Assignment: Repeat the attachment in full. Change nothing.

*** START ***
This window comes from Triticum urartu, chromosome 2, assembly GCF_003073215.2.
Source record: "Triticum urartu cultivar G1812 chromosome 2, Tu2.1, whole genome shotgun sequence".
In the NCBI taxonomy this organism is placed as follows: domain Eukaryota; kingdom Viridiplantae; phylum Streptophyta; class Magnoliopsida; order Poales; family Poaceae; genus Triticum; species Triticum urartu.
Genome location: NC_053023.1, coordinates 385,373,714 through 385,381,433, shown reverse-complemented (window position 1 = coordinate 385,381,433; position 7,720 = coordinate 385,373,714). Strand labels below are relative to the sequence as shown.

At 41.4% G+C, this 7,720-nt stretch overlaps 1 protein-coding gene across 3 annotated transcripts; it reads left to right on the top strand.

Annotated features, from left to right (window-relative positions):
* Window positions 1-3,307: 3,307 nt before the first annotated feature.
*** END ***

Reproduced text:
This window comes from Triticum urartu, chromosome 2, assembly GCF_003073215.2.
Source record: "Triticum urartu cultivar G1812 chromosome 2, Tu2.1, whole genome shotgun sequence".
In the NCBI taxonomy this organism is placed as follows: domain Eukaryota; kingdom Viridiplantae; phylum Streptophyta; class Magnoliopsida; order Poales; family Poaceae; genus Triticum; species Triticum urartu.
Genome location: NC_053023.1, coordinates 385,373,714 through 385,381,433, shown reverse-complemented (window position 1 = coordinate 385,381,433; position 7,720 = coordinate 385,373,714). Strand labels below are relative to the sequence as shown.

At 41.4% G+C, this 7,720-nt stretch overlaps 1 protein-coding gene across 3 annotated transcripts; it reads left to right on the top strand.

Annotated features, from left to right (window-relative positions):
* Window positions 1-3,307: 3,307 nt before the first annotated feature.